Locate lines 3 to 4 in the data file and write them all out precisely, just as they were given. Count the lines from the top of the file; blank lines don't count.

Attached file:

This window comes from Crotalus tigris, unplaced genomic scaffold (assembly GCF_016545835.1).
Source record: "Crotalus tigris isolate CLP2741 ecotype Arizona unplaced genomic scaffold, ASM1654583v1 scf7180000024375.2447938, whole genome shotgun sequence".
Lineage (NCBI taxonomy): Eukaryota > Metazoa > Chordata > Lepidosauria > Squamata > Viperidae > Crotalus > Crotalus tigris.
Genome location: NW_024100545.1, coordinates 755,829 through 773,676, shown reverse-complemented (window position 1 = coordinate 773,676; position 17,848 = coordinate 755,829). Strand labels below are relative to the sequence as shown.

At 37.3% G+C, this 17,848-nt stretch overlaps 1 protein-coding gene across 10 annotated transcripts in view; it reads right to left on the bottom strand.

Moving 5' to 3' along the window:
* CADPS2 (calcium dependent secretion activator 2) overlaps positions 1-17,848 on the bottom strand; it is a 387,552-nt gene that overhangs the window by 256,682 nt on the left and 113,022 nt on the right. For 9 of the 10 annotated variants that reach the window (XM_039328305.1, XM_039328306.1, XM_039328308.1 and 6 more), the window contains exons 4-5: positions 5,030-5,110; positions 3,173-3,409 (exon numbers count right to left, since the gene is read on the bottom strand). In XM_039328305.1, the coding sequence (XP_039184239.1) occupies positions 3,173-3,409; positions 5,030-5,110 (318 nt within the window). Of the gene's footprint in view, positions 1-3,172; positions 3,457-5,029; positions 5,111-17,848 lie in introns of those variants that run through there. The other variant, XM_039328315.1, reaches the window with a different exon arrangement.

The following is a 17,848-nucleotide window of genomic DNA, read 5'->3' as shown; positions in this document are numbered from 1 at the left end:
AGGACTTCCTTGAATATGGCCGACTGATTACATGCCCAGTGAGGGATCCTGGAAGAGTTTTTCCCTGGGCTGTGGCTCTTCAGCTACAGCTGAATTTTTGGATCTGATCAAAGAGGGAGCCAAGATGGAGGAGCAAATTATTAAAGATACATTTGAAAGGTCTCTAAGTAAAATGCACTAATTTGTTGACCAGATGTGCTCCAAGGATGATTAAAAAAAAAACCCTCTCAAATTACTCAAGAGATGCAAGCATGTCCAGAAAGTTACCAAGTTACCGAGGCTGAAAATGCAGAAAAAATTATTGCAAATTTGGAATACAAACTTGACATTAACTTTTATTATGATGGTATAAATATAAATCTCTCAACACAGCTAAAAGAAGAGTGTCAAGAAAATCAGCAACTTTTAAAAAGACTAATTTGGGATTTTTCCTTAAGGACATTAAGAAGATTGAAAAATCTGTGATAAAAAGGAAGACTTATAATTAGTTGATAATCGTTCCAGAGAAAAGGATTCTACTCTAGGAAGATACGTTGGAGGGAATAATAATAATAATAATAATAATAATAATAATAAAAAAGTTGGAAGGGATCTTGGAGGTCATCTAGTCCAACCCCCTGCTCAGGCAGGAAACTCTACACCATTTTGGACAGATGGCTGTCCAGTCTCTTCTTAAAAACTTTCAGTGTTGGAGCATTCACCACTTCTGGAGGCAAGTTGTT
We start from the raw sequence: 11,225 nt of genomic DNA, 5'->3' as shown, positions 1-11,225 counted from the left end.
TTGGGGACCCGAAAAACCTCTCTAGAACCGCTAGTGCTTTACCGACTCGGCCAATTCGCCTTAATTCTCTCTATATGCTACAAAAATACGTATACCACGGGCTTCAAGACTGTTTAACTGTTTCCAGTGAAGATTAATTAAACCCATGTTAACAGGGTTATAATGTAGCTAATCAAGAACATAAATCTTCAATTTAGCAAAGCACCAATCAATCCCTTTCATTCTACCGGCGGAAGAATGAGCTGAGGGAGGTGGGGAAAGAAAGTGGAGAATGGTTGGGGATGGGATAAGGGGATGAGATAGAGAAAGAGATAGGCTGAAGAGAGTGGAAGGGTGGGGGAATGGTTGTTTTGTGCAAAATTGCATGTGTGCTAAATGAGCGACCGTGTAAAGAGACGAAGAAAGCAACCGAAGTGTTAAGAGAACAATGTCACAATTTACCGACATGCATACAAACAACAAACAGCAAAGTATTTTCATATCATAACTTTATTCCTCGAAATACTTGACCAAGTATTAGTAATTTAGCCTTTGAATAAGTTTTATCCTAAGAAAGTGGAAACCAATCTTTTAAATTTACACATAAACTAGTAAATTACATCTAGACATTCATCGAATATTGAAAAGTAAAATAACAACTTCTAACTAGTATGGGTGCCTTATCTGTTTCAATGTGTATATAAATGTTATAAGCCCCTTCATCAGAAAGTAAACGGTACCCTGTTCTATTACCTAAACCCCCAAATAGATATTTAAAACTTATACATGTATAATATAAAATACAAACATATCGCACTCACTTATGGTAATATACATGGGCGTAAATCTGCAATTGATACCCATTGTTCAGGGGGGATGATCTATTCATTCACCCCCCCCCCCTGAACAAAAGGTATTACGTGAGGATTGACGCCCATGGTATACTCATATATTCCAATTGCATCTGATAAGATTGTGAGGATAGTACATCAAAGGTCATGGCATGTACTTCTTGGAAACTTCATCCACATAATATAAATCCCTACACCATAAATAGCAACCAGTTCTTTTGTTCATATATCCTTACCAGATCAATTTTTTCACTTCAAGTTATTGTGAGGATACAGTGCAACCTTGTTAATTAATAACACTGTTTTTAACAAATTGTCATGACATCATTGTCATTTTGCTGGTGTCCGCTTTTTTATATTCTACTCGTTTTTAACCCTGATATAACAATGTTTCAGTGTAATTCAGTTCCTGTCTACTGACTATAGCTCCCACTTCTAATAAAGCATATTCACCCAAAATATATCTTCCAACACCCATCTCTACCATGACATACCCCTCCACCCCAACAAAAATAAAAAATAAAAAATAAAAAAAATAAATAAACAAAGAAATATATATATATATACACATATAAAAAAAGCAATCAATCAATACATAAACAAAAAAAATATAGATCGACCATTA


Lineage (NCBI taxonomy): Eukaryota > Metazoa > Chordata > Lepidosauria > Squamata > Viperidae > Crotalus > Crotalus tigris.
Genome location: NW_024100545.1, coordinates 755,829 through 773,676, shown reverse-complemented (window position 1 = coordinate 773,676; position 17,848 = coordinate 755,829). Strand labels below are relative to the sequence as shown.